Dim stream2 As New FileStream("data.bin", _                    FileMode.Open, _                    FileAccess.Read)     Dim reader As New BinaryReader(stream2)     b = reader.ReadByte( ) i = reader.ReadInt32( ) l = reader.ReadInt64( ) d = reader.ReadDouble( ) s = reader.ReadString( )     Console.WriteLine("{0} {1}, {2}, {3}, {4}", s, b, i, l, d)     reader.Close( ) 

One element of this code might not be straightforward. When the string is written to the file, the length of the string is encoded as an integer and placed before the string. This value is calculated 8-bits at a time, which is very efficient in terms of physical storage.

Example 8-4 contains the entire listing used to write to and read from data.bin .

Example 8-4. Using BinaryReader and BinaryWriter
 Imports System Imports System.IO     Public Class StreamTest2         Public Sub New( )             Dim stream As New FileStream("data.bin", _                           FileMode.Create, _                           FileAccess.ReadWrite)             Dim writer As New BinaryWriter(stream)             Dim b As Byte = 1         Dim i As Integer = 2         Dim l As Long = 3         Dim d As Double = 3.1459         Dim s As String = "It's easy as ABC"             writer.Write(b)         writer.Write(i)         writer.Write(l)         writer.Write(d)         writer.Write(s)             writer.Close( )             Console.WriteLine("File written...")             Console.WriteLine("Reading from file...")             Dim stream2 As New FileStream("data.bin", _                            FileMode.Open, _                            FileAccess.Read)             Dim reader As New BinaryReader(stream2)             b = reader.ReadByte( )         i = reader.ReadInt32( )         l = reader.ReadInt64( )         d = reader.ReadDouble( )         s = reader.ReadString( )             Console.WriteLine("{0} {1}, {2}, {3}, {4}", s, b, i, l, d)             reader.Close( )         End Sub     End Class     Public Class Application     Public Shared Sub Main( )         Dim test As New StreamTest2( )         Console.ReadLine( )     End Sub End Class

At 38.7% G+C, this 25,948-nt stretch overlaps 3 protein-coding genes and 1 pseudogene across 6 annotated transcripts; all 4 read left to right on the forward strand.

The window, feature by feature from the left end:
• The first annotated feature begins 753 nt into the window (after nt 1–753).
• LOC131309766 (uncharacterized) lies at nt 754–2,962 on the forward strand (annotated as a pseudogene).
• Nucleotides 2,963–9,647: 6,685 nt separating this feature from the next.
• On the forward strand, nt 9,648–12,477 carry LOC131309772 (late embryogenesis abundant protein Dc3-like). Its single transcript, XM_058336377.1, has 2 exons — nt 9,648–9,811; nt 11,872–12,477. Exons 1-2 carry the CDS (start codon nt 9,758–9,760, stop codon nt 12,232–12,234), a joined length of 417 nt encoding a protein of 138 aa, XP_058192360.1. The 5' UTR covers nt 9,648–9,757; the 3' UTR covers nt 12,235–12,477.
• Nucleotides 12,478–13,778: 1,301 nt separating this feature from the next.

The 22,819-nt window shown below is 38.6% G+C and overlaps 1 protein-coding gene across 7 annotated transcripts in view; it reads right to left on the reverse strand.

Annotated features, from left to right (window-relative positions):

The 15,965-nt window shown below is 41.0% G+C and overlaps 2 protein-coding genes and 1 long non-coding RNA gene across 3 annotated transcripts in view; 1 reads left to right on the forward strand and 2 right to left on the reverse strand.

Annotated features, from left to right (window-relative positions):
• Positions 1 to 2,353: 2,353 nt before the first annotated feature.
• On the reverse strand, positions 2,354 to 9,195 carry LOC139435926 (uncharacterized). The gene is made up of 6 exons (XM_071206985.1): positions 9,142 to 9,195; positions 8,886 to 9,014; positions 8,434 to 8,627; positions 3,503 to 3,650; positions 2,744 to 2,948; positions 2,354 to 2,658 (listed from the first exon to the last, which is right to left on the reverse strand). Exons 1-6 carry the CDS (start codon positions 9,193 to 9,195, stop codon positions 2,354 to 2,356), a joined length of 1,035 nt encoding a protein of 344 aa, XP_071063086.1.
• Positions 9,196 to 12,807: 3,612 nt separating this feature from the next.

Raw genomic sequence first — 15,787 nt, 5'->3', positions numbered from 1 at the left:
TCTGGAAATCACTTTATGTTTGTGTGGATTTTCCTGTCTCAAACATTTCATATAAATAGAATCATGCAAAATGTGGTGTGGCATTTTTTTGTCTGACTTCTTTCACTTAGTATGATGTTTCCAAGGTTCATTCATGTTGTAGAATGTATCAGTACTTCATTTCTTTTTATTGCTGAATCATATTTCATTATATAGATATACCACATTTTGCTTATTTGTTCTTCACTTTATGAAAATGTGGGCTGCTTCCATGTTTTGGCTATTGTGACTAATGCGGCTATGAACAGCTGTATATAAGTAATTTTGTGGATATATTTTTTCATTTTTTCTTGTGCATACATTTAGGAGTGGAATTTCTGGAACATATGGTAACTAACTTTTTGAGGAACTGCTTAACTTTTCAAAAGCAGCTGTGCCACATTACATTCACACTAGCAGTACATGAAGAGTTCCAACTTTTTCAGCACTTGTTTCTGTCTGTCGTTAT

8.2.2 StreamReader and StreamWriter

Earlier in this chapter, the System.Text.Encoding class was used to convert an array of bytes into a string. This example demonstrated how difficult it could be to work directly with a stream. While using Encoding like this works, a better alternative uses StreamReader . This class contains a Read method similar to that of Stream , but it returns characters instead of bytes.